Olaudah EquianoFeb 1, 2007 - Apr 15, 2007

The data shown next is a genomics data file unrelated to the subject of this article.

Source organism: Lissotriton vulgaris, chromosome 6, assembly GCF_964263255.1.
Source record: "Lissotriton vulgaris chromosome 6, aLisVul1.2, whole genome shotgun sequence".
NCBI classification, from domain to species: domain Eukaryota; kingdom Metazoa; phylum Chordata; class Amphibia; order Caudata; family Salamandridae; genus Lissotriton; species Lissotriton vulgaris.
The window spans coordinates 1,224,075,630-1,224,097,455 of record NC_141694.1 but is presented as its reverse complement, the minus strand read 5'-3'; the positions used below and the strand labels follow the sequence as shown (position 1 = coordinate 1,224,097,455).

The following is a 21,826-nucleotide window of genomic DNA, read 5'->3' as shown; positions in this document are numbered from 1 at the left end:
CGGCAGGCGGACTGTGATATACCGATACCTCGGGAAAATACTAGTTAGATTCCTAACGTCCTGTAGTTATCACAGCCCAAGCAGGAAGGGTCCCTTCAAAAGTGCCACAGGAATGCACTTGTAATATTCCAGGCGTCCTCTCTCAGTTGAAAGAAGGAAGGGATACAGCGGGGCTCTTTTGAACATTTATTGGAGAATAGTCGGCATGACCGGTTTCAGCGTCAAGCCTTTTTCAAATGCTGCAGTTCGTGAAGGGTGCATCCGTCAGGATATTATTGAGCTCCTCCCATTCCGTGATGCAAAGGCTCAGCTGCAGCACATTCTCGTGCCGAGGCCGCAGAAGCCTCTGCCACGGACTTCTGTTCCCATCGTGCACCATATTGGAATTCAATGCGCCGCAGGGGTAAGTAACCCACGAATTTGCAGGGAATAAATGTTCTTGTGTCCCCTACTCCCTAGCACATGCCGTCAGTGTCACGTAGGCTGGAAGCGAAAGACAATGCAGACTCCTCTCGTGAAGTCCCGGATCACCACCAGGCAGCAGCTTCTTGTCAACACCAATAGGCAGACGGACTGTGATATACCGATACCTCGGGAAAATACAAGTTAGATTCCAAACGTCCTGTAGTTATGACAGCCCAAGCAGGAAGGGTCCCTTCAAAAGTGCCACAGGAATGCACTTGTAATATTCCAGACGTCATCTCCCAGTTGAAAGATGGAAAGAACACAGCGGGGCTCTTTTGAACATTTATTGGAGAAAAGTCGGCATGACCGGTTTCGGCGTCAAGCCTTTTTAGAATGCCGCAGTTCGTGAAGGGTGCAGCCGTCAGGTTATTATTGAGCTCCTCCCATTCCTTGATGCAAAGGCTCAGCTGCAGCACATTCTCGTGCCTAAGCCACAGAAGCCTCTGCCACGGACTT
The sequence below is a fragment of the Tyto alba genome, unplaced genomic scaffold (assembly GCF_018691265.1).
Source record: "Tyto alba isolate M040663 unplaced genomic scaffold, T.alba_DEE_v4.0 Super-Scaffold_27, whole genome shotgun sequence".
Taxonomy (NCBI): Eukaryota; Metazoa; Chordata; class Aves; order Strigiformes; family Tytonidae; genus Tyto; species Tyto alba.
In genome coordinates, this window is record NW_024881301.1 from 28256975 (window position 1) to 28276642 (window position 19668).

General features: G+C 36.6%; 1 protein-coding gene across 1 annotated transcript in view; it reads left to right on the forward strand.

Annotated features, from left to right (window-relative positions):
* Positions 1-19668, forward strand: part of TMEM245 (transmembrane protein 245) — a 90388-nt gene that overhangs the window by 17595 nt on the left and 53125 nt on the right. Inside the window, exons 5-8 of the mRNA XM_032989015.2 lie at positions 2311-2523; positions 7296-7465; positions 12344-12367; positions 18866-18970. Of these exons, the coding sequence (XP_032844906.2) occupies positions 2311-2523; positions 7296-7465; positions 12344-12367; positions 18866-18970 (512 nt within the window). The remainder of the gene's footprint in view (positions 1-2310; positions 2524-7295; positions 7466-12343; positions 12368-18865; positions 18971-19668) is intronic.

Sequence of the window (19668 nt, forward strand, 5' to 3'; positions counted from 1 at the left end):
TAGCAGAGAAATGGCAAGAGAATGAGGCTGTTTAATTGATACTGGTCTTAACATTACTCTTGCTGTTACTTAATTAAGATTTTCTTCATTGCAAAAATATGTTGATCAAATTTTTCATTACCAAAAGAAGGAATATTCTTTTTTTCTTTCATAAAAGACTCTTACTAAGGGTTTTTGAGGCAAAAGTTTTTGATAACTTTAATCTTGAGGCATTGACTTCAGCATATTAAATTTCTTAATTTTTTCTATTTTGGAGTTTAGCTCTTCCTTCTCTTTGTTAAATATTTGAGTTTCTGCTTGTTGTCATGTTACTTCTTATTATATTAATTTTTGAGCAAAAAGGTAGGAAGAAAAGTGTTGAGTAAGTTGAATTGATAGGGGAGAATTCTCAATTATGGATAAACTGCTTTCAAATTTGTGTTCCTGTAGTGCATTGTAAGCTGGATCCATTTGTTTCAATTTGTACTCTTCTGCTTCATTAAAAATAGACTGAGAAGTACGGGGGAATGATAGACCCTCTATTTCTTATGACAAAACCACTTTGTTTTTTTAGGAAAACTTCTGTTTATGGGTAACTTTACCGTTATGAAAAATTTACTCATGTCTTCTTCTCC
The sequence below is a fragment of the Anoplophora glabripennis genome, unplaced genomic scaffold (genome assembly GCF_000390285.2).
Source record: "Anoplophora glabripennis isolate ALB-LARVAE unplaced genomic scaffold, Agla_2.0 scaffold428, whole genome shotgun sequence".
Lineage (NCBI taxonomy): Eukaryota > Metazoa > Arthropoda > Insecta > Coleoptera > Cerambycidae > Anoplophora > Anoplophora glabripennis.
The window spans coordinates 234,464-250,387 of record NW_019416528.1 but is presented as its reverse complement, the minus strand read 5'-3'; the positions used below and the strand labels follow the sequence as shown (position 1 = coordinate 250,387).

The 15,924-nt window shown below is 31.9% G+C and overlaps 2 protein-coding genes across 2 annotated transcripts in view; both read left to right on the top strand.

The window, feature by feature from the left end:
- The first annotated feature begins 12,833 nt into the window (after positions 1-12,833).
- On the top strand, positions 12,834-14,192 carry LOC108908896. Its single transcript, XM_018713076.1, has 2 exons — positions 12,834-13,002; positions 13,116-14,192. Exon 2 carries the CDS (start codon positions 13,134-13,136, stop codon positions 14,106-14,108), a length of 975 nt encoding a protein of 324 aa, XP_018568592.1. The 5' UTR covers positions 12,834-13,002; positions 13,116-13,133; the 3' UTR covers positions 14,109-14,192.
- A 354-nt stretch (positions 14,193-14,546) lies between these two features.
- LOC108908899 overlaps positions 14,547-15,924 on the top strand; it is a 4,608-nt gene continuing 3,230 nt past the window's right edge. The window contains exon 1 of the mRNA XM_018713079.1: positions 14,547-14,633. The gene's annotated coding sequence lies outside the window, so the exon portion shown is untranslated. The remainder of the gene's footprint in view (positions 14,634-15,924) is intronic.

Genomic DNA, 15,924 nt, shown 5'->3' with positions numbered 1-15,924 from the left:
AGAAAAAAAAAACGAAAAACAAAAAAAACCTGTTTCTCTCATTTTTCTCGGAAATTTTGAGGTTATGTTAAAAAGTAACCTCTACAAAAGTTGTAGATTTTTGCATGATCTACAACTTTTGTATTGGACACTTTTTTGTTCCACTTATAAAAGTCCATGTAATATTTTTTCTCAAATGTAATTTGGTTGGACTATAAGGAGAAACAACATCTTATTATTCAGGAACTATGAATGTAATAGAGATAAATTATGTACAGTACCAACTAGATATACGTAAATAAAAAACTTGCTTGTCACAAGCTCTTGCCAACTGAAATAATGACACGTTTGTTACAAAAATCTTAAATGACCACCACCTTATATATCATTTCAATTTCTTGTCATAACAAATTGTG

This year marks the two-hundredth anniversary of the Abolition of the transatlantic slave trade. In March 1807, both the British Parliament and the U.S. Congress passed legislation prohibiting the trade. The British act took effect almost immediately, from May 1, 1807, while the U.S. act took effect from January 1, 1808 (the first date allowable under Article I, section 9, of the Constitution). One factor in changing opinion about slavery was the publication of writings by African authors. This exhibit features recently-acquired early editions of three eighteenth-century African writers: * Ignatius Sancho (1729-1780), the only African to vote in a British parliamentary election in the period; * Phillis Wheatley (1753-1784), the Boston poet; and * Olaudah Equiano (1745-1797). Equiano’s autobiography The Interesting Narrative of the Life of Olaudah Equiano, or Gustavus Vassa, the African, Written by Himself (London, 1789) went through nine British editions in only five years and another eight editions in the early nineteenth-century. Among subscribers listed in Equiano’s book is Thomas Cooper, of Manchester, second president of South Carolina College, after whom the library is named. With these writings are displayed contemporary sources on the Atlantic slave trade and slavery in the century before abolition (including an engraving by William Blake), contemporary responses to the writings of the three authors (including Thomas Jefferson’s comments on Wheatley and Sancho, a 1789 review of the first edition of Equiano, and a French commentary on his work from 1808), and published documents from British parliamentary investigations and debates. Especially notable among these is an 1808 engraving of Thomas Clarkson’s well-known plan showing how slaves were packed into the ships for the Middle Passage. All the materials on display come from Thomas Cooper Library’s Department of Rare Books & Special Collections, and many of them have been in the collections since soon after their original publication. Recent acquisitions have been made possible by generous gifts through the library’s Treasures Acquisitions Program (TAP).